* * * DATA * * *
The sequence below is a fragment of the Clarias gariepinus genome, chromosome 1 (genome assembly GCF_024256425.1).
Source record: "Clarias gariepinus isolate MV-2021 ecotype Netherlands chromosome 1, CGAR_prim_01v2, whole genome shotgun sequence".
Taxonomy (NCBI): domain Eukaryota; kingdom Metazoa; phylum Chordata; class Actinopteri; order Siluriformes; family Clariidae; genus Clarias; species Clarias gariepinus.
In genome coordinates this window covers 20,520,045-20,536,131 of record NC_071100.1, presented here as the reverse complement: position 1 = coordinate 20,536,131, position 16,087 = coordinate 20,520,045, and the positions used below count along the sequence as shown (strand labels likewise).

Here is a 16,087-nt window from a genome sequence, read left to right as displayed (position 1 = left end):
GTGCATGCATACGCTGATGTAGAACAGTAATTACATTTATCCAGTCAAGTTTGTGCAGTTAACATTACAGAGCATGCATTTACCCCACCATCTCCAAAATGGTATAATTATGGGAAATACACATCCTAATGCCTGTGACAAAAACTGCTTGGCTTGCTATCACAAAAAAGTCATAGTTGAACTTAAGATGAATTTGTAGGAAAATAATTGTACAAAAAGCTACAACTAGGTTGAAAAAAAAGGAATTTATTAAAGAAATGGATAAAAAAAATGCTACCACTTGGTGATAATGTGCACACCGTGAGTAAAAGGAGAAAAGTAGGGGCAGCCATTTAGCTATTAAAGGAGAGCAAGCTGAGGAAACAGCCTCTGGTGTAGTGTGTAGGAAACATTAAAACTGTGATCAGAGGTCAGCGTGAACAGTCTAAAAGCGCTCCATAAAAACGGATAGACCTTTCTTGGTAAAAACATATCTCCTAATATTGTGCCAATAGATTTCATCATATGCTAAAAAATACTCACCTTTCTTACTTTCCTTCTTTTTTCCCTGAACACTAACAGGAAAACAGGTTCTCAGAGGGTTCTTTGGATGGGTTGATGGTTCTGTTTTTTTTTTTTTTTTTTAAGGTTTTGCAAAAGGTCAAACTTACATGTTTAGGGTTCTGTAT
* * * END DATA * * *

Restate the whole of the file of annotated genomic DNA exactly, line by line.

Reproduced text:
The sequence below is a fragment of the Clarias gariepinus genome, chromosome 1 (genome assembly GCF_024256425.1).
Source record: "Clarias gariepinus isolate MV-2021 ecotype Netherlands chromosome 1, CGAR_prim_01v2, whole genome shotgun sequence".
Taxonomy (NCBI): domain Eukaryota; kingdom Metazoa; phylum Chordata; class Actinopteri; order Siluriformes; family Clariidae; genus Clarias; species Clarias gariepinus.
In genome coordinates this window covers 20,520,045-20,536,131 of record NC_071100.1, presented here as the reverse complement: position 1 = coordinate 20,536,131, position 16,087 = coordinate 20,520,045, and the positions used below count along the sequence as shown (strand labels likewise).

Here is a 16,087-nt window from a genome sequence, read left to right as displayed (position 1 = left end):
GTGCATGCATACGCTGATGTAGAACAGTAATTACATTTATCCAGTCAAGTTTGTGCAGTTAACATTACAGAGCATGCATTTACCCCACCATCTCCAAAATGGTATAATTATGGGAAATACACATCCTAATGCCTGTGACAAAAACTGCTTGGCTTGCTATCACAAAAAAGTCATAGTTGAACTTAAGATGAATTTGTAGGAAAATAATTGTACAAAAAGCTACAACTAGGTTGAAAAAAAAGGAATTTATTAAAGAAATGGATAAAAAAAATGCTACCACTTGGTGATAATGTGCACACCGTGAGTAAAAGGAGAAAAGTAGGGGCAGCCATTTAGCTATTAAAGGAGAGCAAGCTGAGGAAACAGCCTCTGGTGTAGTGTGTAGGAAACATTAAAACTGTGATCAGAGGTCAGCGTGAACAGTCTAAAAGCGCTCCATAAAAACGGATAGACCTTTCTTGGTAAAAACATATCTCCTAATATTGTGCCAATAGATTTCATCATATGCTAAAAAATACTCACCTTTCTTACTTTCCTTCTTTTTTCCCTGAACACTAACAGGAAAACAGGTTCTCAGAGGGTTCTTTGGATGGGTTGATGGTTCTGTTTTTTTTTTTTTTTTTTAAGGTTTTGCAAAAGGTCAAACTTACATGTTTAGGGTTCTGTAT